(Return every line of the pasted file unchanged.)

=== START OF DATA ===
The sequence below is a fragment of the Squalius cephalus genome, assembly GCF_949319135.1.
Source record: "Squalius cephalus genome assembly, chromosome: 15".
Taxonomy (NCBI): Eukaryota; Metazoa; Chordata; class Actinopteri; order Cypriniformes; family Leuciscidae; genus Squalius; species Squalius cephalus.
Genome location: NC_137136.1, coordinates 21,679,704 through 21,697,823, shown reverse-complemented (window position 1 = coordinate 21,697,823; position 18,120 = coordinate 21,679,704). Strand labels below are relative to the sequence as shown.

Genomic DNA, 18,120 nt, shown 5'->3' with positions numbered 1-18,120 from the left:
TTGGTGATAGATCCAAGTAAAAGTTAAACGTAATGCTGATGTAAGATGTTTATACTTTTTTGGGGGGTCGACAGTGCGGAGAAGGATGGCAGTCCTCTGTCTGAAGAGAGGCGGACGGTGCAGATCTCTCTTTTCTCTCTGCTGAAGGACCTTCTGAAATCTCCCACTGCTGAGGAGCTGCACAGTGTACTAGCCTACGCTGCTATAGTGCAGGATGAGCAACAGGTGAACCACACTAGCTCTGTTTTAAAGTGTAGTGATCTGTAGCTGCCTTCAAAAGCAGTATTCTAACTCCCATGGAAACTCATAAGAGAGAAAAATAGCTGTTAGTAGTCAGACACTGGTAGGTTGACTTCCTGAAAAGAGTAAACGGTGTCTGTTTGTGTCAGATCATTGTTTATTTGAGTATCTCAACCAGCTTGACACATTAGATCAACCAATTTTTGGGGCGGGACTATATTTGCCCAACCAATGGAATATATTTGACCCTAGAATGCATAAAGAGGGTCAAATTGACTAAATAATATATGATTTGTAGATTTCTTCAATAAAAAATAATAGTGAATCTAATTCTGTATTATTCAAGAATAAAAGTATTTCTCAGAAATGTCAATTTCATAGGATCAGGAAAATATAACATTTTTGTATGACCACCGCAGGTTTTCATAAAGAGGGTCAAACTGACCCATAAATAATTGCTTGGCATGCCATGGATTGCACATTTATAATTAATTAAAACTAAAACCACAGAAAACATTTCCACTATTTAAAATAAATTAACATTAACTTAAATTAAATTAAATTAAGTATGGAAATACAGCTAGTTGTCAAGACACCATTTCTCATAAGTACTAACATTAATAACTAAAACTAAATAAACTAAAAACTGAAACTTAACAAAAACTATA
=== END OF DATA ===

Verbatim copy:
The sequence below is a fragment of the Squalius cephalus genome, assembly GCF_949319135.1.
Source record: "Squalius cephalus genome assembly, chromosome: 15".
Taxonomy (NCBI): Eukaryota; Metazoa; Chordata; class Actinopteri; order Cypriniformes; family Leuciscidae; genus Squalius; species Squalius cephalus.
Genome location: NC_137136.1, coordinates 21,679,704 through 21,697,823, shown reverse-complemented (window position 1 = coordinate 21,697,823; position 18,120 = coordinate 21,679,704). Strand labels below are relative to the sequence as shown.

Genomic DNA, 18,120 nt, shown 5'->3' with positions numbered 1-18,120 from the left:
TTGGTGATAGATCCAAGTAAAAGTTAAACGTAATGCTGATGTAAGATGTTTATACTTTTTTGGGGGGTCGACAGTGCGGAGAAGGATGGCAGTCCTCTGTCTGAAGAGAGGCGGACGGTGCAGATCTCTCTTTTCTCTCTGCTGAAGGACCTTCTGAAATCTCCCACTGCTGAGGAGCTGCACAGTGTACTAGCCTACGCTGCTATAGTGCAGGATGAGCAACAGGTGAACCACACTAGCTCTGTTTTAAAGTGTAGTGATCTGTAGCTGCCTTCAAAAGCAGTATTCTAACTCCCATGGAAACTCATAAGAGAGAAAAATAGCTGTTAGTAGTCAGACACTGGTAGGTTGACTTCCTGAAAAGAGTAAACGGTGTCTGTTTGTGTCAGATCATTGTTTATTTGAGTATCTCAACCAGCTTGACACATTAGATCAACCAATTTTTGGGGCGGGACTATATTTGCCCAACCAATGGAATATATTTGACCCTAGAATGCATAAAGAGGGTCAAATTGACTAAATAATATATGATTTGTAGATTTCTTCAATAAAAAATAATAGTGAATCTAATTCTGTATTATTCAAGAATAAAAGTATTTCTCAGAAATGTCAATTTCATAGGATCAGGAAAATATAACATTTTTGTATGACCACCGCAGGTTTTCATAAAGAGGGTCAAACTGACCCATAAATAATTGCTTGGCATGCCATGGATTGCACATTTATAATTAATTAAAACTAAAACCACAGAAAACATTTCCACTATTTAAAATAAATTAACATTAACTTAAATTAAATTAAATTAAGTATGGAAATACAGCTAGTTGTCAAGACACCATTTCTCATAAGTACTAACATTAATAACTAAAACTAAATAAACTAAAAACTGAAACTTAACAAAAACTATA